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Kira's Cycling Expedition for Charities.

 Click her picture to visit her site.





Currency Converter                        Peter Weiss Recumbent Bike Shop 

We have added more pictures at the bottom since posting this issue.

 May 2006        Volume 4               Issue 9

April 2, 2006

Dolores sent Nolan in to wake me and tell me it was a beautiful day outside, and whether or not I wanted to do a ride.  She suggested that I continue the ride from where she picked me up in Flousheim to Bengin.

By the time we got around and I had a bowl of cornflakes, it was getting close to 0900.  We got the truck loaded; then I had to look for maps.  I tried running a route off on my computer program but none of the towns seemed to be in the program.  So it was, that I went without a printout.

We had decided to skip church because of the promise of a sunshine day.  But it was not too long before the clouds came and the rain started intermittently.  Then the rain stopped.  We arrived in Florsheim only to realize it was Eddersheim where she had picked me up.  Arriving in Eddersheim, I offloaded Tweety, flagged her and got an extra bottle of water.  Dolores sacked some fruit and bread, and I was off by 11:15. 

The initial trail was asphalt and ran through the outskirts of town.  It was not long before the route led me upon a dike. The wind was ferocious.  I had worn only a light jacket with no rain gear at all.  We had anticipated a sunshine day.  However, the pumping did help kept me warm.

As I pedaled along the levy, I noticed what initially appeared to be one of those four-wheeled cycle carts that you rent in resort areas.  I wondered where and what the resort was.  Then I realized that my older age had combined with these glasses that don’t always work right,  so that I had mistaken a recumbent and an upright bike traveling together with trailer and baby seat for the four-wheeled cart.  The road they were traveling was parallel to the levy.  I came to the intersection of where they would enter R3, the bike path I was on, and I stopped.  I backed up and realized there was someone behind and to the left of me.  A fellow on a mountain bike inquired about my trike.  When he saw that I was interested in the recumbent bike with baby trailer, he moved on.  I snapped some pictures of the bike and trailer and continued my ride.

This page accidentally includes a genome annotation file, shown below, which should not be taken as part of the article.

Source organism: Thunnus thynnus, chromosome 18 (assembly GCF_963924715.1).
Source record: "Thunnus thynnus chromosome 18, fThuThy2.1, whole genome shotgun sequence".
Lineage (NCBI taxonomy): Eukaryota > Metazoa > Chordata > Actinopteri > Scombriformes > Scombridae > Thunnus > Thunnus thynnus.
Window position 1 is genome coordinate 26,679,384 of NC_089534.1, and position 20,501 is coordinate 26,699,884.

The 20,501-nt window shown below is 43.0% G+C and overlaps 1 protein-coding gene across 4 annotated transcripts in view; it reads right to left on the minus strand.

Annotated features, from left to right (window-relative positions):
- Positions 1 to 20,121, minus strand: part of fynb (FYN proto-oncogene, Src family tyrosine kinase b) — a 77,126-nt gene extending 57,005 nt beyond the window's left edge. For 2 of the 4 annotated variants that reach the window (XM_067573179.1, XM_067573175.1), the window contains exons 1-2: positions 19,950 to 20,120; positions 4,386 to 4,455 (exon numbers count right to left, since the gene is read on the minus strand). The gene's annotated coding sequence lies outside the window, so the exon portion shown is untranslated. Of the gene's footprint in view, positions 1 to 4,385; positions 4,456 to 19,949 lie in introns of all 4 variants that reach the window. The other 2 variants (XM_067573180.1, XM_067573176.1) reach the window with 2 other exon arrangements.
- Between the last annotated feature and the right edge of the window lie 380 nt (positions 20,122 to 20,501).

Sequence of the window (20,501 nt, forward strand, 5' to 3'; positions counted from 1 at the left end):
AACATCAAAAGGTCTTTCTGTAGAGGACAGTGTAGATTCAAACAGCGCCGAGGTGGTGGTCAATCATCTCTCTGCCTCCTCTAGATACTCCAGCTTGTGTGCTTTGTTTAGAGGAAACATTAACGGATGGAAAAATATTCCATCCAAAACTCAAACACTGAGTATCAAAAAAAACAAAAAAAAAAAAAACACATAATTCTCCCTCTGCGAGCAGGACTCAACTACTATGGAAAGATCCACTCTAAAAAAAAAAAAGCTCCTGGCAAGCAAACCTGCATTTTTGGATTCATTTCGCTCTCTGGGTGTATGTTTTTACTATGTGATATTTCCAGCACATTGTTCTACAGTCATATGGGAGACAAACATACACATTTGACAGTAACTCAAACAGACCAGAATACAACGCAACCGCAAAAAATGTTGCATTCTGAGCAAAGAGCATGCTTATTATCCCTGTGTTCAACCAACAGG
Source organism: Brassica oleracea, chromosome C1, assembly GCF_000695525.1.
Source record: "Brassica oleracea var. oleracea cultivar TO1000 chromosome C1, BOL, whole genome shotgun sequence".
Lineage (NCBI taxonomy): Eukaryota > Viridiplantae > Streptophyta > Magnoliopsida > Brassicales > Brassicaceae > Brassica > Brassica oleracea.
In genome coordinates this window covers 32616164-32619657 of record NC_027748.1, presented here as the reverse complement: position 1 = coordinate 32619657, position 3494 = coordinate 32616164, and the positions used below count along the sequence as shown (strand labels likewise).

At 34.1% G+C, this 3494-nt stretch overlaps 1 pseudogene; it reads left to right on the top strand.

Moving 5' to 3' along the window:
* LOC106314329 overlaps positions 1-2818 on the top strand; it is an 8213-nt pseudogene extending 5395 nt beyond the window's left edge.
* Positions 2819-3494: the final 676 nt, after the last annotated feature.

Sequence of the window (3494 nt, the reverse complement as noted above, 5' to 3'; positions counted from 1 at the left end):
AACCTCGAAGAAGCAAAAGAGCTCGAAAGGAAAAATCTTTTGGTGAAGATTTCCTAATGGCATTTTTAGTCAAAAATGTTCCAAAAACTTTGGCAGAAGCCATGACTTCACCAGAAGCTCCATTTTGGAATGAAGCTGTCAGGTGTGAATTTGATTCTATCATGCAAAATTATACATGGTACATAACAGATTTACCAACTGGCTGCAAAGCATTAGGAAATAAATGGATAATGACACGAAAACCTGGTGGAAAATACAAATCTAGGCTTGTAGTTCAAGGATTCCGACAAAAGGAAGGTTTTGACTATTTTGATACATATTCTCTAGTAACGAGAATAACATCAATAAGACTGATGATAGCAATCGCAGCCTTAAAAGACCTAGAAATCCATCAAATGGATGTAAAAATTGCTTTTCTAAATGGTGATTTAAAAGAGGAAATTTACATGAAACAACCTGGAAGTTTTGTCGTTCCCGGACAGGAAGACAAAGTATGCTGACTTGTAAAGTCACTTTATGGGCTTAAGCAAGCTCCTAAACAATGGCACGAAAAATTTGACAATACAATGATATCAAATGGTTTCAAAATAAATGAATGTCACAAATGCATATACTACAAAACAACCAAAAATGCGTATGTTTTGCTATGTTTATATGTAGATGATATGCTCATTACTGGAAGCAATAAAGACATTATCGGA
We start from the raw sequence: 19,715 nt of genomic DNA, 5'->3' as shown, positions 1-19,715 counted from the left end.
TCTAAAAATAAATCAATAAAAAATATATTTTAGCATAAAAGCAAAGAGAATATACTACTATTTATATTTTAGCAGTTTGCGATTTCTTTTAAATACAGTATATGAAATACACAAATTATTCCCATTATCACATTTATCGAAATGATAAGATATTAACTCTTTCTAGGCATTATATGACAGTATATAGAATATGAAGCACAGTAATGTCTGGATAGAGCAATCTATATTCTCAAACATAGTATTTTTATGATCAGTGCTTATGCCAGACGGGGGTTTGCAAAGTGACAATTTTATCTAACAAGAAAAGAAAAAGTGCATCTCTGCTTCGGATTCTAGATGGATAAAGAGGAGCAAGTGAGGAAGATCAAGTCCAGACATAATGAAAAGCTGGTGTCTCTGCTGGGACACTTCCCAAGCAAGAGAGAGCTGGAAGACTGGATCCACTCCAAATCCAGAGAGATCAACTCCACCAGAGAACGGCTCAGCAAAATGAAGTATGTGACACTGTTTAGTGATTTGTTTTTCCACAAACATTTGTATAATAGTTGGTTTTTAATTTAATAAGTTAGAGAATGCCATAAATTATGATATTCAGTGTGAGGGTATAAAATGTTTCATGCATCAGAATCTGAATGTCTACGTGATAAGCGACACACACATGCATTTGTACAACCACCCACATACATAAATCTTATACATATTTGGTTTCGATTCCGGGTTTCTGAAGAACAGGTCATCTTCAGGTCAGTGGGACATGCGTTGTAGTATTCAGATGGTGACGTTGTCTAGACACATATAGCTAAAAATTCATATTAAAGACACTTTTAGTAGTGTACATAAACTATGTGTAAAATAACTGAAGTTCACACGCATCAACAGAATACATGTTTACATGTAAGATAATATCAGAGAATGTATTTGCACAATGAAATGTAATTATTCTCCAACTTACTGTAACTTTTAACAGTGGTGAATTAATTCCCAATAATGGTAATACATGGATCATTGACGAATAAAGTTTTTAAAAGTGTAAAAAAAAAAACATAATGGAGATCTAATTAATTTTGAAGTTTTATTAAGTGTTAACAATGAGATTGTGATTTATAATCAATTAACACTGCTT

Just ahead the route took a sharp turn to the left and then right along and next to the Main River.  When I got to a wide spot, I turned and saw the recumbent bike coming. I waited and then struck up a conversation.  I told him he could visit our site and pulled ahead to let him read it on the back of my day box.  I then slowed to my comfortable five miles per hour pace and he pulled away.  Then his wife with a second child in a baby seat passed.

I was in no hurry.  I run in our school gym a couple of days a week and lift three days a week.  When it comes to biking, I do it for the sheer pleasure, why tire myself needlessly?  I may not be in shape, and I ain’t going to get there if it takes a lot of effort.  If you haven’t guessed by now, I’m a bit lazy.

It was not long before I saw the recumbent pull over at a playground.  “I know what they are doing”, I thought.  I sometimes travel with an eight-year-old.  I pulled in behind them and asked if I could take some pictures to post on ‘Bent Miles.  Once done, I bid them a good day and was off for new and exciting experiences.

 After I left the levy, it was obvious that the path had been flooded.  I snapped a few pictures of the water up close to the path and the debris that had been left from the flood.  Then I started shifting up and gaining speed.  I rounded a bend and, “Oh shoot!” I braked and came to a stop.  There it was; the path was flooded: and being only four or five inches off the ground, I could just see that seat wetting time could be in the making.